Picture this: green hydrogen plants next to green steelworks to boost efficiency and kickstart both industries
Just last week, United States President Joe Biden and Australian Prime Minister Anthony Albanese unveiled a climate pact to boost cooperation.
- Just last week, United States President Joe Biden and Australian Prime Minister Anthony Albanese unveiled a climate pact to boost cooperation.
- If we locate green hydrogen plants near green steel facilities, we can shift the highly polluting steel industry away from fossil fuels.
- This green hydrogen would be piped a short distance to a green steel plant, which uses hydrogen and electricity to produce iron from the ore, and then an electric arc furnace to smelt steel.
Why is Australia so well placed?
- Under our red dirt lies an estimated 56 billion tonnes of iron ore, as of 2021.
- We also profit from the current emissions-heavy way of making steel, by exporting $72 billion worth of metallurgical coal.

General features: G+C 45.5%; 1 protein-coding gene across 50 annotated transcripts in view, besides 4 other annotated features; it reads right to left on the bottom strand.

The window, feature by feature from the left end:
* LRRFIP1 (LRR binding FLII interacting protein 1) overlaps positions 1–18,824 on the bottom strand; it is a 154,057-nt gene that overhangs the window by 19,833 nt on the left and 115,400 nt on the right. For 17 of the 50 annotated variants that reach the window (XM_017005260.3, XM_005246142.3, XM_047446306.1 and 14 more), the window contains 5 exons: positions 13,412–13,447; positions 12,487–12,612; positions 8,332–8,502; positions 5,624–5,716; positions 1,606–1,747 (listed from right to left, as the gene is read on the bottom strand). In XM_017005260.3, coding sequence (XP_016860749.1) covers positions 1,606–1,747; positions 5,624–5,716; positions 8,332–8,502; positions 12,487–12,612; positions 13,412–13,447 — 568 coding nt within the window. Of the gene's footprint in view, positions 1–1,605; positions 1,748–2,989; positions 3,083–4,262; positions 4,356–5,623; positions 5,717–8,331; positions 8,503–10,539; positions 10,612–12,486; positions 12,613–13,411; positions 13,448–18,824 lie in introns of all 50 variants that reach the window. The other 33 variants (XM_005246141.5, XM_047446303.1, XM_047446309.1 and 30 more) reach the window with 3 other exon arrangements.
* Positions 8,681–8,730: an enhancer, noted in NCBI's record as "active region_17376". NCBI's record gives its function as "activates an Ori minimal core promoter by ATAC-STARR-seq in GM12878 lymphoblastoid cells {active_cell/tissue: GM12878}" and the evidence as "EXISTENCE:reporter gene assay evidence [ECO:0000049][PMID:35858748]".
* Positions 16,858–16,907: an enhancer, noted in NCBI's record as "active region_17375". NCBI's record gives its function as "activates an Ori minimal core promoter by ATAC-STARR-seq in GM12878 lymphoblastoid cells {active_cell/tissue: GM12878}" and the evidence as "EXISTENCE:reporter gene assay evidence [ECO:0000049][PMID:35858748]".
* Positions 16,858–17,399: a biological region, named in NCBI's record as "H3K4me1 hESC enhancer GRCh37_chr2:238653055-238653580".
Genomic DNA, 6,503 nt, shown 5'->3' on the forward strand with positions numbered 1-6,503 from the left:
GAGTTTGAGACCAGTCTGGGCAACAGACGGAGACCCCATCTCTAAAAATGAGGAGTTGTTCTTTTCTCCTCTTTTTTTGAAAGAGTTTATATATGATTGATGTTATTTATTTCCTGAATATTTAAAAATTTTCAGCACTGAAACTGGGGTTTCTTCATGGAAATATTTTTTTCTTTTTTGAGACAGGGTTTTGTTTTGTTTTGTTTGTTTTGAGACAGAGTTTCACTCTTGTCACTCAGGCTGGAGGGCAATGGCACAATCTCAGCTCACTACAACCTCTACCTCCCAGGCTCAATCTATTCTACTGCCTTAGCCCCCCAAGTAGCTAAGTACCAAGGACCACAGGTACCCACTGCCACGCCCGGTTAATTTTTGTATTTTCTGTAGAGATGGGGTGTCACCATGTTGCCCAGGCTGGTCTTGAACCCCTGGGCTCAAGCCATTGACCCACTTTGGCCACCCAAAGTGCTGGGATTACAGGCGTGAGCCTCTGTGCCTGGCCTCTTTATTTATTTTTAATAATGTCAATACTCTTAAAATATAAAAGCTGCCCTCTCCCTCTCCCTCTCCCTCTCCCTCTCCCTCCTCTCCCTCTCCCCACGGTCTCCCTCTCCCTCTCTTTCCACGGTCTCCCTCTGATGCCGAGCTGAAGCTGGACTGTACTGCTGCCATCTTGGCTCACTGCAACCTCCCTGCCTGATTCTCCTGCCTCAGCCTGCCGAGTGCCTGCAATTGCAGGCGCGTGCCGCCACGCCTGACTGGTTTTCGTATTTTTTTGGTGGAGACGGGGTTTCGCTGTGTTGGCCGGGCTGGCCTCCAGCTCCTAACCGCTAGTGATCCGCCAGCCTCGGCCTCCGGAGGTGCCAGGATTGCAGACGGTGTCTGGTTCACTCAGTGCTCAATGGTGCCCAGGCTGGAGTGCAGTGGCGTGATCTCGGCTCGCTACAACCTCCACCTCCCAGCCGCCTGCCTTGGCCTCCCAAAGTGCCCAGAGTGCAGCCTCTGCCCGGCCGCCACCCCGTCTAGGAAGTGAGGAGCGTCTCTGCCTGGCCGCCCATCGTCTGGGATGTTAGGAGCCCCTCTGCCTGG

- Clean steelmaking will bring major change to our iron ore exports if other countries take it up.
- Australia has vast reserves of magnetite ore, which previously hasn’t been in as much demand.
Where should we co-locate these plants?
- That makes them the logical first choice to co-locate solar, wind and hydrogen with iron and steelmaking.
- Steel will become even more important given it’s so vital to manufacturing solar and wind.
- First, it avoids the problem of transporting hydrogen, which, especially in liquid form, can be expensive and energy-intensive to transport.
- Policies to boost renewable energy and develop the hydrogen economy will create a more conducive environment for green steel production.
- He is affiliated with the Monash Energy Institute and the Monash Hydrogen Energy Research Node at Monash University.